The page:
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Julius Randle says signing contract extension with Knicks was 'no-brainer'

The Knicks' Julius Randle celebrates his shot in

The Knicks' Julius Randle celebrates his shot in the third quarter against the Hawks in Game 2 of a first-round playoff series on May 26 at Madison Square Garden. Credit: AP/Elsa

Julius Randle had a very good season in 2020-21, then signed for very good money — up to $117 million for four years, per a league source.

But there are those who wonder whether he can duplicate a season in which he averaged career highs in points (24.1), rebounds (10.2) and assists (6.0), was second-team All-NBA and was named the league’s most improved player.

Randle had a message for such skeptics on Friday on a video call with reporters after the Knicks announced his new contract: "I think people who would say that really just don’t know [expletive] about me," he said.

"If you watched my career and you’ve watched me play every year, I’ve gotten better, so that just speaks to my mindset and who I am as a player. So, they can have fun with that take."

There was reason for concern after a subpar performance against the Hawks in the playoffs, during which Randle averaged 18 points, 11.6 rebounds and 4.0 assists and shot 29.8% from the floor. Atlanta won in five games.

But at 26, Randle figures to be in his prime and now will remain a part of what the Knicks began building last season. That is the way he wanted it.

"It feels amazing; it’s everything I envisioned — what I want to be a part of for the rest of my career," he said. "This is a step toward that."

He called the deal "a no-brainer," citing his desire for security and stability, and the belief he has in the franchise brain trust to continue developing a championship contender.

"When I signed here two years ago, this was my vision, to be able to lock in something long term and build something from the ground up," he said. "That’s what we’re doing."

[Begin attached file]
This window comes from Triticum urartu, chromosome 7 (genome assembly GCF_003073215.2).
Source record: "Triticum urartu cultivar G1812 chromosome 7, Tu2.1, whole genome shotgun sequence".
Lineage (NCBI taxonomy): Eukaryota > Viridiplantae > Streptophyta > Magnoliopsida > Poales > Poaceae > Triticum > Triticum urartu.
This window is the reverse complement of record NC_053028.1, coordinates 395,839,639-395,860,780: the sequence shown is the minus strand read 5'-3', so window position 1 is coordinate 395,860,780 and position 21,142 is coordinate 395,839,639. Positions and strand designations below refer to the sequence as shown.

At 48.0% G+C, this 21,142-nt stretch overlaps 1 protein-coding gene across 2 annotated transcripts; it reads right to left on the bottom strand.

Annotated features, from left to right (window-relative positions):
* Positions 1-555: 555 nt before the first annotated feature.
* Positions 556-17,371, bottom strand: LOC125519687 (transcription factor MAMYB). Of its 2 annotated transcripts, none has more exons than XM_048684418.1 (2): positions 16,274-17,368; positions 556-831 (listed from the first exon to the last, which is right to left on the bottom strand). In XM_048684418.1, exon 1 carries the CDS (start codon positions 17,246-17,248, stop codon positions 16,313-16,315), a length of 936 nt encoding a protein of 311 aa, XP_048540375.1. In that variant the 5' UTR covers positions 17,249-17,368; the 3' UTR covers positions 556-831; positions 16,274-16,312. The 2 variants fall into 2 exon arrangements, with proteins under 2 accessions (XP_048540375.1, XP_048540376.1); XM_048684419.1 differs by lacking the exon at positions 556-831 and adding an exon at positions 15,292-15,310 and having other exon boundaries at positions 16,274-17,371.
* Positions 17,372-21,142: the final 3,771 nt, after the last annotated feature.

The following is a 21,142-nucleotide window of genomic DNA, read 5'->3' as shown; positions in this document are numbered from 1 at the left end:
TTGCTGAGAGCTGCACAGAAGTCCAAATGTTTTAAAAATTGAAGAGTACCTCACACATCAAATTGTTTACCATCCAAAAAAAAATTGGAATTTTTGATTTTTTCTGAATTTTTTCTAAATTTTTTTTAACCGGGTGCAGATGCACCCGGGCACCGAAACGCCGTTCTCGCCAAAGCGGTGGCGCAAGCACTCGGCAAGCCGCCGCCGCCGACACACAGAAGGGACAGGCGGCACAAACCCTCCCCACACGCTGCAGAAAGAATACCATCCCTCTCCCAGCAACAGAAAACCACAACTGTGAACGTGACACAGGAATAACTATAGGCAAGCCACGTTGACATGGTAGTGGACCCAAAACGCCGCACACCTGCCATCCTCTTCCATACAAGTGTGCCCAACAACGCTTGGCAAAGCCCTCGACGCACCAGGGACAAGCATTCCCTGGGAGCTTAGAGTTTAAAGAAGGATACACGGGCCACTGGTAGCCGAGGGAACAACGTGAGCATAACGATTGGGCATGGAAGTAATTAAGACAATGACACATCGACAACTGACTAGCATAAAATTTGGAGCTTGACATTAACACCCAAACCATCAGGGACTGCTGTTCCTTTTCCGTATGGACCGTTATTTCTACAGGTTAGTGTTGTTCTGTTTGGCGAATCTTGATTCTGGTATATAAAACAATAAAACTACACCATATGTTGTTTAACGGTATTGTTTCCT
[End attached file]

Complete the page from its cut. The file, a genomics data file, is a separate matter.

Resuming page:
Randle could have rolled the dice on letting his contract expire and perhaps signed a max contract next year. Committing now eliminated any risk and gave the Knicks more financial flexibility.

"I’ve had stops along the way in my career where I haven’t been happy playing," he said. "I understand both sides of it, how hard this game can be, how hard it can be being on a team where the chemistry is not right and it’s tough showing up for a job every night.

"For me, I truly enjoy showing up to my job every day, whether it was practice, whether it was flying, whether it was playing a game. I truly enjoy it and I’m happy being a Knick."

He added, "We’re all a family, we enjoy being around each other, and we have that trust. So even if I left money on the table, I trust that in the long run it’s going to pay off."

Randle said he has been working on his game, physically and mentally, this offseason, but declined to reveal specifics. He said he would miss teammates who have left such as Reggie Bullock and Elfrid Payton, but he praised the Knicks for adding Kemba Walker and Evan Fournier.

"It’s going to be huge for us," he said. "Those guys can really make shots, or they can spread the floor, make plays. It’s going to give us a lot of firepower.

"So I’m extremely excited, and as long as we keep our main thing the main thing, which is defending and playing hard every night, I feel like we’re going to be an even better team."

New York Sports